Nevada Water Science Center

Evapotranspiration Studies in Nevada

Contact Information

Mike Moreo
Phone: (702) 564-4625


Mailing Address
Nevada Water Science Center
160 N. Stephanie St.
Henderson, NV 89074


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Site identification: 364555117412401

Study contact: Michael Johnson

ET Data

Annual ET reported (in inches): 7.6

Study period: 1/01/03 - 12/31/05

Days recorded: 1845 from 2/14/02 to 3/05/07


Measurement method: Eddy covariance

Data: Download from NWISWeb

Graph of ET data

Location information

in decimal degrees
in decimal degrees
36.7652777778 -116.693333333 2772


Photo of ET site


Photo of ET site

ET Source Area

Low-density cover of creosote


Study Information

Micrometeorological and soil-moisture data were collected at the Amargosa Desert Research Site facility adjacent to a low-level radioactive and hazardous-chemical waste facility near Beatty, Nevada, 2001–05. Evapotranspiration (ET) data were collected from February 14, 2002, through December 31, 2005. Data were collected in support of ongoing research to improve the understanding of hydrologic and contaminant-transport processes in arid environments.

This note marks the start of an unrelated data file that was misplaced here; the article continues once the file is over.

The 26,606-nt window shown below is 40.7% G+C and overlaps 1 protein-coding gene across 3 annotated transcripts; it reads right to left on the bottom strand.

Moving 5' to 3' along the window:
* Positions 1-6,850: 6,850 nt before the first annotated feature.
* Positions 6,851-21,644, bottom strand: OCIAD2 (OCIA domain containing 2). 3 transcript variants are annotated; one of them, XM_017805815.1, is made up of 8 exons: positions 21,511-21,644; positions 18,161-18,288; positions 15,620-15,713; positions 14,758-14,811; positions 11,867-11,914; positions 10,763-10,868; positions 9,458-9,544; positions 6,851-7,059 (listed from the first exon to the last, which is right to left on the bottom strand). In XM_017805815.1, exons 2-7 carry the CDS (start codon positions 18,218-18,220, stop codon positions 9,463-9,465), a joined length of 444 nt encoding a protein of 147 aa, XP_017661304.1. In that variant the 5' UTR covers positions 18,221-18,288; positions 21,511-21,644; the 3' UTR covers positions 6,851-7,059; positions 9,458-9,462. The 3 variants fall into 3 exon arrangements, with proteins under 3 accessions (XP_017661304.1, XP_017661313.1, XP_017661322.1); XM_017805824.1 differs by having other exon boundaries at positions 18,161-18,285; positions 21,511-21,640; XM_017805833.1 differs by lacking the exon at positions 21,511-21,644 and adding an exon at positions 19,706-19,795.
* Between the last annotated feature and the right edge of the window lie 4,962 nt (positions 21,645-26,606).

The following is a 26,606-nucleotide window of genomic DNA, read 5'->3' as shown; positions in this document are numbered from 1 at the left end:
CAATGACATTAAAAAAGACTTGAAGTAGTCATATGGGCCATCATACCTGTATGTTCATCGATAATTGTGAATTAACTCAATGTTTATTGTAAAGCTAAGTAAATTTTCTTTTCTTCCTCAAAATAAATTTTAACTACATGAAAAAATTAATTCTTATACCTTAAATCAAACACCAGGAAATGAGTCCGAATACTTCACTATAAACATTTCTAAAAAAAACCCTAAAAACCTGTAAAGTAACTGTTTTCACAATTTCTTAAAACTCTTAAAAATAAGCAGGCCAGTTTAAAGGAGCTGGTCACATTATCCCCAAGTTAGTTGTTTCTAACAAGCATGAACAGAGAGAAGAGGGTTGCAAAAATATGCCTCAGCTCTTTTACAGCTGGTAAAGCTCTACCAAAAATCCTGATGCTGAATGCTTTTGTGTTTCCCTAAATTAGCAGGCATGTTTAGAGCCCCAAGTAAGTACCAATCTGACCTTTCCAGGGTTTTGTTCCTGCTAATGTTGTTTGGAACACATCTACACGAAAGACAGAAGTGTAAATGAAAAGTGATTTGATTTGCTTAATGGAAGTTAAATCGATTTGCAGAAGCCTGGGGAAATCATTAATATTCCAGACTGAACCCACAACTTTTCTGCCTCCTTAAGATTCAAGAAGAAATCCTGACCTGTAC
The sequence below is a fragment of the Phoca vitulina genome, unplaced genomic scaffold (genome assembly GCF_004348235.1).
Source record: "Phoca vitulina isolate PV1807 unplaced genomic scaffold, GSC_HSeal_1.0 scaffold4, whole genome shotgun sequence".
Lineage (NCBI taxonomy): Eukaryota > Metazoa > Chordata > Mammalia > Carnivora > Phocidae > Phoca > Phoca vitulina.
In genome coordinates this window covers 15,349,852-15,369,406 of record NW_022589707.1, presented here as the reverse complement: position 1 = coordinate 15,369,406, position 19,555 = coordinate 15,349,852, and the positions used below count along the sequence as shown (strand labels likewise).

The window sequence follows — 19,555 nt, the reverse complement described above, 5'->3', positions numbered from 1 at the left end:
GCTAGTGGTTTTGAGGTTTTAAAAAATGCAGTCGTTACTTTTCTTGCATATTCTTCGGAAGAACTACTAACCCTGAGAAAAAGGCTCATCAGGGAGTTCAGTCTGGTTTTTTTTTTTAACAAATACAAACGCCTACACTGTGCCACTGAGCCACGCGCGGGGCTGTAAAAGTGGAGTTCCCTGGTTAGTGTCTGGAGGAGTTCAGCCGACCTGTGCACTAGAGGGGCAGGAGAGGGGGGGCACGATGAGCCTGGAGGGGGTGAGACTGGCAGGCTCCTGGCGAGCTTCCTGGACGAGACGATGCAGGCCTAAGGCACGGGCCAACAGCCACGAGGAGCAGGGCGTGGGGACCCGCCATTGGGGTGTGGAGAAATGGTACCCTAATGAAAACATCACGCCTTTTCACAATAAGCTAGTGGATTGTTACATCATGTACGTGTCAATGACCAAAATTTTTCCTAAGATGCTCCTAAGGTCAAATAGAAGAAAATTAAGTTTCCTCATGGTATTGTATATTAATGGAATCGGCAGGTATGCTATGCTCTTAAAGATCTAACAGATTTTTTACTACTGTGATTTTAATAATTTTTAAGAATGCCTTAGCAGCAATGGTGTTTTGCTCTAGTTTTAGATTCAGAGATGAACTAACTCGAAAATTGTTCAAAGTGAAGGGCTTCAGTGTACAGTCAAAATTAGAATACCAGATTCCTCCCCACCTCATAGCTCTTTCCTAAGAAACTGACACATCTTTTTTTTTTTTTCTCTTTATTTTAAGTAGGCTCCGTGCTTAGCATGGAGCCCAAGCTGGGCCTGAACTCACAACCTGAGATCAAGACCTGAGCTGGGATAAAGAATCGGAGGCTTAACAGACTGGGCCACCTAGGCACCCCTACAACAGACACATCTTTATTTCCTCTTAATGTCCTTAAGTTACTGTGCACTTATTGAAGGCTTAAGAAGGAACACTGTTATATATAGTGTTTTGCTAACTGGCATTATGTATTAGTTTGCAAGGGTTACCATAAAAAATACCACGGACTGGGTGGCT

ET consumes available moisture from plants and soil, and depends on precipitation to replace depleted soil moisture in this desert environment. During drought conditions, with maximum available energy during the summer months of 2002, daily ET typically was less than 0.2 mm/d. With less energy available during drought conditions in late autumn 2002, daily ET was estimated at less than 0.05 mm/d indicating a lower base discharge, although these values are within the measurement error. In contrast to 2002 (fig. 20), with an average daily ET of 0.15 mm/d for the period of record, ET in 2003–05 averaged about 0.5 mm/d. With precipitation to infiltrate soils, daily ET abruptly increased to as much as several millimeters per day and quickly decreased over several days or weeks, but maintained higher base levels of water discharge for extended periods after a storm event. Annual ET during 2003–05 exceeded precipitation measured at the site. ET in excess of precipitation may be attributed to some combination of long-term upward-moving soil moisture from depth, additional moisture inputs from dew formation and advection of unrecorded precipitation-derived moisture near the site, and measurement uncertainties.


Study Publication: DS 284




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